But the dwindling number of those attending church and the aging profile of the membership, has serious implications that do not bode well for the Black community. And combined with the gentrification happening in urban communities where these churches are located (in neighborhoods typically composed of low- and moderate-inome Black and other minority residents that are being replaced by middle and upper income Whites). This change over is leaving gaping holes in the financial and cultural supports that have historically been in place, believes Whitlock adding that it also leaves no one in place to speak about social issues like poverty, the school-to-prison pipeline, the way inner city kids are being treated, unemployment, the medical challenges Blacks face more so than any other race. These challenges include obesity, hypertension, food deserts and poor public policy like that which impacted residents in majority-Black Flint, Mich.

The pastors in Black churches in the past, were not afraid to speak, notes Whitlock, because they typically did not have to worry about losing their jobs.

Among the reasons why Blacks, particularly the younger ones are not going to church in the numbers that their parents and grandparents did is the hypocrisy particularly in the fiscal realm, said Whitlock. There is also a feeling, he continued that many churches are irrelevant today. Many are no longer the repository for information on job leads, education etc.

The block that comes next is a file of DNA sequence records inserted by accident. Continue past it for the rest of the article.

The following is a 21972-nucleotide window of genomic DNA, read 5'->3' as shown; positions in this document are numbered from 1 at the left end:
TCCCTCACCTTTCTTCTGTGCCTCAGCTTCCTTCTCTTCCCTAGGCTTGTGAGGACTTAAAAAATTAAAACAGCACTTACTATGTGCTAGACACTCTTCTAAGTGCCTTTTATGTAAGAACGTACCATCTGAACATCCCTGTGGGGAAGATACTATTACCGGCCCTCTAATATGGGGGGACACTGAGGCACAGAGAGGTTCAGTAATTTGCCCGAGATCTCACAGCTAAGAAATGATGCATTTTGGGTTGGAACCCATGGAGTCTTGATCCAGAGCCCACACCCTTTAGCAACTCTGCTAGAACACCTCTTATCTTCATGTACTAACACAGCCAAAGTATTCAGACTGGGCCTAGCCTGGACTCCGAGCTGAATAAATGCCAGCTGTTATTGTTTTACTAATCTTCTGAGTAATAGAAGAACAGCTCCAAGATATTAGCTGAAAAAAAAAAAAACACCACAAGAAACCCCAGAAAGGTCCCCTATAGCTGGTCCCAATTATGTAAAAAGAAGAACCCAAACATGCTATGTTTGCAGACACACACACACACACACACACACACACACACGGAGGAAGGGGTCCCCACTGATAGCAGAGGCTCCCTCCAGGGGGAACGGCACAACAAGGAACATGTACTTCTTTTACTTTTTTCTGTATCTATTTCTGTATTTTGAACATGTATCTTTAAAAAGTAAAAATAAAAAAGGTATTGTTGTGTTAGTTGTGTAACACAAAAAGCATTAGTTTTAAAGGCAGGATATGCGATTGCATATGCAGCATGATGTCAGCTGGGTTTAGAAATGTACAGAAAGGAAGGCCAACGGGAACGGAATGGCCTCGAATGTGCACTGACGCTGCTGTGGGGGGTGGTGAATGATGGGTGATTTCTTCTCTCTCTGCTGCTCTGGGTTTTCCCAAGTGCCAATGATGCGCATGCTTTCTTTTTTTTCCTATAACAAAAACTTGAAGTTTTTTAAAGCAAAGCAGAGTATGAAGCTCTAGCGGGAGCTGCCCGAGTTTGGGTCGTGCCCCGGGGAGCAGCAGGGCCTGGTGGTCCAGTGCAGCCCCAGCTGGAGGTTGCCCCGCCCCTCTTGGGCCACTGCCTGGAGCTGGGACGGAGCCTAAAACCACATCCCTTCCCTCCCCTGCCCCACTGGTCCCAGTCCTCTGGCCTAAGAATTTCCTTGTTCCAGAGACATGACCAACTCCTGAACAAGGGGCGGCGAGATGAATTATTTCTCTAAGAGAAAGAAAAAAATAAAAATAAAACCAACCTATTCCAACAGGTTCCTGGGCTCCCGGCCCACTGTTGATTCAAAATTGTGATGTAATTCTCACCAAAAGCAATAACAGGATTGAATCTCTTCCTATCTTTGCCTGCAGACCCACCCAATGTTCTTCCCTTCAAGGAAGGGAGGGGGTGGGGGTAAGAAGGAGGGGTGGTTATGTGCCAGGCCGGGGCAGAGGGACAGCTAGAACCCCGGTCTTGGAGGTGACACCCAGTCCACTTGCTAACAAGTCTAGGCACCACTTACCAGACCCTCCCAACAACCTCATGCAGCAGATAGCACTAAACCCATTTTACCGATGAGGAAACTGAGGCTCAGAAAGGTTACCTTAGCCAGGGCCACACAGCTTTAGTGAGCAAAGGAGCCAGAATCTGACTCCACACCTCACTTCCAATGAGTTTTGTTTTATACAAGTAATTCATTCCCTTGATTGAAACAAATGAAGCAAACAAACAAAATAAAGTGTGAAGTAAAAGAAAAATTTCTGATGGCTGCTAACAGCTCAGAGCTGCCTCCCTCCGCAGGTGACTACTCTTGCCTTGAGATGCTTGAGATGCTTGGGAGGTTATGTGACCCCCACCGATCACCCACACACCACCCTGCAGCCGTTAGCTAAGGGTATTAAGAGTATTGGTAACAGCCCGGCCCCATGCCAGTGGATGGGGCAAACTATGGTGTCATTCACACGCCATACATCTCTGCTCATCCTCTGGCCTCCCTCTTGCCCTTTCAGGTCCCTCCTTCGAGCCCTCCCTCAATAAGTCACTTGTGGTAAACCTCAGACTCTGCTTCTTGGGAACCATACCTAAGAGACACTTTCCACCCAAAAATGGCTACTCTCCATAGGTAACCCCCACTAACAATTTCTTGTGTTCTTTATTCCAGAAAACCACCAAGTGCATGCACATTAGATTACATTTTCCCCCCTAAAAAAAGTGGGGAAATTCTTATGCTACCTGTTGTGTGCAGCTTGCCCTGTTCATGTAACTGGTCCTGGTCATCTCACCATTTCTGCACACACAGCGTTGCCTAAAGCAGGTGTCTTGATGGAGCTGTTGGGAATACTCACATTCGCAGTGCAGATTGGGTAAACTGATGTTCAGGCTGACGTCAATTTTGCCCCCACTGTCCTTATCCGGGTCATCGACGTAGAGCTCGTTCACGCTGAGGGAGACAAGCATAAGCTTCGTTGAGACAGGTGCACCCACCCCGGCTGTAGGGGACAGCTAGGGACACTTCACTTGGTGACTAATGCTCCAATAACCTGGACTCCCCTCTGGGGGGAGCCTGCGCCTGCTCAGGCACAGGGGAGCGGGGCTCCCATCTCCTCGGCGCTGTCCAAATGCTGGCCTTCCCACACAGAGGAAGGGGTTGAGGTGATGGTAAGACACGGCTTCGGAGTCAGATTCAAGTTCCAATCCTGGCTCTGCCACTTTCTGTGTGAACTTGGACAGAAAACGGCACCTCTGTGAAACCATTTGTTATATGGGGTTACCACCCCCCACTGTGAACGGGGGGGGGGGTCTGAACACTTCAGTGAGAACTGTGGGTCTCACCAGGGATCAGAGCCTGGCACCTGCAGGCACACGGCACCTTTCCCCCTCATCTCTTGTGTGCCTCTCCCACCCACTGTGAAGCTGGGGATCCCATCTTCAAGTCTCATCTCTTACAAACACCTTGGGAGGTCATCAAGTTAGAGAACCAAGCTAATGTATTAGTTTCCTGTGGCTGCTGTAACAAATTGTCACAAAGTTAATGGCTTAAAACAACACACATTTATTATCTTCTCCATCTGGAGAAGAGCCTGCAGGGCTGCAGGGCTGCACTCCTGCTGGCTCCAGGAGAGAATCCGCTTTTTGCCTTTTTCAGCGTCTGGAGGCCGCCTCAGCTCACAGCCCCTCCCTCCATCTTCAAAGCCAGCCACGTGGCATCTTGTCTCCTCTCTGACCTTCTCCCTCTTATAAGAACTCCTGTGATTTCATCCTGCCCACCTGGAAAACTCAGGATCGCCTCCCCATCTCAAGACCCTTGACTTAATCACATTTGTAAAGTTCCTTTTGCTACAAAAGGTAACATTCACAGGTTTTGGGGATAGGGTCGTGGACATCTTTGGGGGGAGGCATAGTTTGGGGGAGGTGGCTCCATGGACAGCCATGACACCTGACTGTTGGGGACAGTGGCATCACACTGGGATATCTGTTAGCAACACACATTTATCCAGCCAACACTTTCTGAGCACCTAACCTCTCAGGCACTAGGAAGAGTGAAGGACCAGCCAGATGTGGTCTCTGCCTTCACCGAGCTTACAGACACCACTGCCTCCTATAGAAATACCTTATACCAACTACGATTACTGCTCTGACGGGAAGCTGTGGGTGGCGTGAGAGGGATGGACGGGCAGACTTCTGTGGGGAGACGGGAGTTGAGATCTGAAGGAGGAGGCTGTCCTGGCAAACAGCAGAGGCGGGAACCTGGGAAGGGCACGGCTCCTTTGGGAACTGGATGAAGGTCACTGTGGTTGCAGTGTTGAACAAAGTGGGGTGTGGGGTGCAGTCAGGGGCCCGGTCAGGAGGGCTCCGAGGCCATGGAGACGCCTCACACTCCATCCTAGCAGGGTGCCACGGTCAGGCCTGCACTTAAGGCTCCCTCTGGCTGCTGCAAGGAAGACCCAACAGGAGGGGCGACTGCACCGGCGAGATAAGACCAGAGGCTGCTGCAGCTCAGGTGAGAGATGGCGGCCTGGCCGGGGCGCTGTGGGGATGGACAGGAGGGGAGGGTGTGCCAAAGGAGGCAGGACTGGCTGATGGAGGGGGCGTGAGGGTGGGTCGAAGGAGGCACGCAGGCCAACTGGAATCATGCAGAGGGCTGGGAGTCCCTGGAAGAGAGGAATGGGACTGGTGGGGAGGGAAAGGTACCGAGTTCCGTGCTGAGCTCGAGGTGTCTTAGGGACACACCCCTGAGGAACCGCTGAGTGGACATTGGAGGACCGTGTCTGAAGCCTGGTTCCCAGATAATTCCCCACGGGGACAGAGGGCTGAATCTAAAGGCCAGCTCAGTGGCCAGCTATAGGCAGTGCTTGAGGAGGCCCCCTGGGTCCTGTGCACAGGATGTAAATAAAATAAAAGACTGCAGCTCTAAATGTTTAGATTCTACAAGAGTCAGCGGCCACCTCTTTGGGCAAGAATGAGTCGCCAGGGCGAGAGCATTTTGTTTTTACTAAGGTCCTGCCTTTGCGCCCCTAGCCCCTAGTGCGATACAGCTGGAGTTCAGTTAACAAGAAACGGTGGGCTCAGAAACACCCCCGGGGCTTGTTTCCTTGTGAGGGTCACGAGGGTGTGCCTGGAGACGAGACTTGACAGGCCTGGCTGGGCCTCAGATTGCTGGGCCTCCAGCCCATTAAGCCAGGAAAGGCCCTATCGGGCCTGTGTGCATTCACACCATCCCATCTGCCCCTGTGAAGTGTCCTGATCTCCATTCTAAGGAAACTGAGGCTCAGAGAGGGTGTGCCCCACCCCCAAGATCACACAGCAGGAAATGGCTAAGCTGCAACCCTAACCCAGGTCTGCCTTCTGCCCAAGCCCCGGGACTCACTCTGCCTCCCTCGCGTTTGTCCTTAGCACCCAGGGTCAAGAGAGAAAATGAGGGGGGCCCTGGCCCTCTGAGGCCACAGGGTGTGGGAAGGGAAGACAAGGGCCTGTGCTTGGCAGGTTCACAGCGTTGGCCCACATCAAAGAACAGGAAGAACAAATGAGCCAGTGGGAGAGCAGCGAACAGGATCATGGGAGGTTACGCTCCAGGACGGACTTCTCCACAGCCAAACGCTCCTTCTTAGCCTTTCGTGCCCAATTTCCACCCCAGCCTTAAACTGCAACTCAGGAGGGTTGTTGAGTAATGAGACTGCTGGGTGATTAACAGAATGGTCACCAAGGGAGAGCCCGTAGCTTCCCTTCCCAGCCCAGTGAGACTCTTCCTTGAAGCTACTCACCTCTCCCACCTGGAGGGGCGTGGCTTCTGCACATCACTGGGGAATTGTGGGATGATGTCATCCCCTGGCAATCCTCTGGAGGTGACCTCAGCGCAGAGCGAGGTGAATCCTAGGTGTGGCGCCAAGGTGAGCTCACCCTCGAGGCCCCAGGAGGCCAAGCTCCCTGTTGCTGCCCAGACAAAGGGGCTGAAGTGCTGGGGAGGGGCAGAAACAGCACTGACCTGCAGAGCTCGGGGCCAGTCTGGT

“When we became co-opted into believing it’s no longer our business to deal with social justice and civic injustice, high crime, high unemployment or high rates of (human) trafficking, we need to examine the theology and the whole concept of ‘taking care of the least of us,’” Whitlock stresses.

According to Rev. Paul A. Hill pastor of Grace United Methodist Church in Los Angeles, the church was the first and only place where Whites would allow Black folks to congregate. [Slave holders] didn’t mind you having religion, because often it served as an anesthetic to the pain of the people. It didn’t rile you up and cause you to organize against slavery. They did not understand that Black folk organized and talked in code, singing ‘Steal Away.’

A good part of attendance has been lost in the Black church because when the Civil Rights Movement went into decline, our parents thought we had arrived. As public schools, accommodations and other establishments became open, our parents felt we had won the battle, that everything was equal now, that we were living under a constitution that sees equality under law. They didn’t see churches as relevant to Black life any more.